Controversial anti-encryption laws rushed through by Australian Government

Darnell Taylor
December 8, 2018

These can require communication providers to use an interception technology they already have.

The benignly named Assistance and Access Bill of 2018 amends various existing legislation to "establish frameworks for voluntary and mandatory industry assistance [italics own] to law enforcement and intelligence agencies in relation to encryption technologies..."

The move makes Australia's state the first to be able to break the end-to-end encryption of Whatsapp, with other Western governments including the United Kingdom having shied away from doing so in the face of fierce criticism.

Governments and law enforcement agencies have long called for measures that would enable them to decode encrypted communications when needed.

However, the Parliament ended up passing the bill as it is on its last day before the summer break.

"We're prepared to let it go forward on that basis knowing there's more work to be done", Labor leader Bill Shorten told reporters, according to the report.

Under the law, Australian security services can force local and worldwide communications giants such as Google, Facebook or WhatsApp to remove encryption, help hide government snooping and hand over data linked to suspected illegal activities.

Critics anxious that software vendors would be forced to put "backdoors", or secret access methods, into their products, which could be discovered and exploited by cybercriminals or nation-states (see: Tech Companies Bristle at Australia's Crypto Legislation).

€1 Million Italdesign Nissan GT-R50 Officially Confirmed For Production
If you want one, it's not going to be cheap: you're looking at 990,000 euros ($1.5 million) before taxes and options. Not only that, but torque has gone up from 481 pound-feet (652 Newton-meters) to a whopping 575 lb-ft (780 Nm).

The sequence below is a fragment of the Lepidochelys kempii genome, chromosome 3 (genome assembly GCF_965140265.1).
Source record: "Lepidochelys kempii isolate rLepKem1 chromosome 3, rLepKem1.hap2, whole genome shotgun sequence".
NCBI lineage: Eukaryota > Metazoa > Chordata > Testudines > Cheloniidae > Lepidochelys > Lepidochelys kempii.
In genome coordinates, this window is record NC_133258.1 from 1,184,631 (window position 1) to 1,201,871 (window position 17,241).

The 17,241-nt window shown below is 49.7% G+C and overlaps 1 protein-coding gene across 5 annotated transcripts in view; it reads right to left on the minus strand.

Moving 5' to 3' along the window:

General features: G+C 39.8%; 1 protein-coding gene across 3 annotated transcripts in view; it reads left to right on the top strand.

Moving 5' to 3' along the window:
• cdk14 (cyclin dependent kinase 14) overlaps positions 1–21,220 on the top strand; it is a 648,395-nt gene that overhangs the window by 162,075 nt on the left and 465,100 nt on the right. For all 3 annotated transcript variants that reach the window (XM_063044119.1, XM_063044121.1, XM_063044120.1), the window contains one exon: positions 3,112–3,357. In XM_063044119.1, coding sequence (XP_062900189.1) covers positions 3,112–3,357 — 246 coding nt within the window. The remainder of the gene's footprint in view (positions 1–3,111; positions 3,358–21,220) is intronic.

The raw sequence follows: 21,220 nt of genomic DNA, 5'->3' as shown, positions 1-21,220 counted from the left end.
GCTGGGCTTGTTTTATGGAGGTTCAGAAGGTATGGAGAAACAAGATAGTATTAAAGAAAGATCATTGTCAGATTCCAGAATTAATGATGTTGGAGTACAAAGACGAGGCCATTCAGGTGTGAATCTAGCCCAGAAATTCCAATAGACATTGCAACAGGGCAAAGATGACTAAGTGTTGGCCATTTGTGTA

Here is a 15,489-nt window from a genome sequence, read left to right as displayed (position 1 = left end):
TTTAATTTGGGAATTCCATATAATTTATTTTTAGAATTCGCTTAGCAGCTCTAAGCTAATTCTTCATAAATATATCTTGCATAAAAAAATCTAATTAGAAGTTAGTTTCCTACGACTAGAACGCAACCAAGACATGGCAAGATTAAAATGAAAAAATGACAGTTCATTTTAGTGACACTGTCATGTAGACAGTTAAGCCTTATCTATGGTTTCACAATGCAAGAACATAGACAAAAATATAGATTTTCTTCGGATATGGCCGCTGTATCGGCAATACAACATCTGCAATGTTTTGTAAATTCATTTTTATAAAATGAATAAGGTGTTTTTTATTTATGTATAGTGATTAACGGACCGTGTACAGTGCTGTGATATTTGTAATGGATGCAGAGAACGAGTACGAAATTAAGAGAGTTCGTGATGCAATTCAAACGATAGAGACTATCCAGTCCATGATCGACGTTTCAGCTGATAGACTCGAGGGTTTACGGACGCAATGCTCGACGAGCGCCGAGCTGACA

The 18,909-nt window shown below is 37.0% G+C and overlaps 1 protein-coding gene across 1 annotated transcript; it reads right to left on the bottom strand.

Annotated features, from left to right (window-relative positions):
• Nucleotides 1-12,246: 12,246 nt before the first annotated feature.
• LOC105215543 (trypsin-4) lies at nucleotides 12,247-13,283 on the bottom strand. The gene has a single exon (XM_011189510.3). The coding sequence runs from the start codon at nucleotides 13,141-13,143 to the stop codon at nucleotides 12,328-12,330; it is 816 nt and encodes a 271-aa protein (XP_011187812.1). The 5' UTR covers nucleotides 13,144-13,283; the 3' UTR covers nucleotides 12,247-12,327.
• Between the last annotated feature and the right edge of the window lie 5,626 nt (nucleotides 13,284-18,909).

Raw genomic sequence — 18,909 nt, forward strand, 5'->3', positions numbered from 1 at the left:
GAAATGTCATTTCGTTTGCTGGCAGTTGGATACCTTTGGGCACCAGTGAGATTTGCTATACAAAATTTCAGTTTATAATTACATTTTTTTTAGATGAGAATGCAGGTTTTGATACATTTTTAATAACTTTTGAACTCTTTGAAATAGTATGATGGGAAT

Both the legislation in general and the government's rush to pass it before Christmas generated significant alarm among privacy advocates, tech companies and representatives of the legal profession, with concerns that it could undermine security of online communications services. USA law enforcement officials, including Deputy Attorney General Rod Rosenstein, are again pushing for legislation that would somehow give authorities access to secure communications.

But under pressure from the opposition, the bill will also now include further scrutiny of the laws in 2019, limiting the powers to only "serious offences" and defining the term "systemic weakness".

Australia's ABC News notes that, before this, the Australian government already had the power to "obtain remote access to computer networks and their data" and "in some circumstances, law enforcement can also compel people under threat of jail time to disclose their computer or smartphone passwords".

"It's not just the rights of citizens that are potentially compromised by this outcome, but intelligence agencies and law enforcement that are at risk of acting unlawfully", said council president Morry Bailes in a statement.

The Coalition government, under Prime Minister Scott Morrison of the Liberal Party, had expressed a desire to see the legislation passed this year, contending that a delay could put the public at risk.

Tech giants have also slammed the new law.

The suspect would not even know if they're being spied on because the company can not tell anyone.

"I think it's detrimental to Australian and world security, " said Bruce Schneier, a tech security expert affiliated with Harvard University and IBM.

Other reports by

Discuss This Article

FOLLOW OUR NEWSPAPER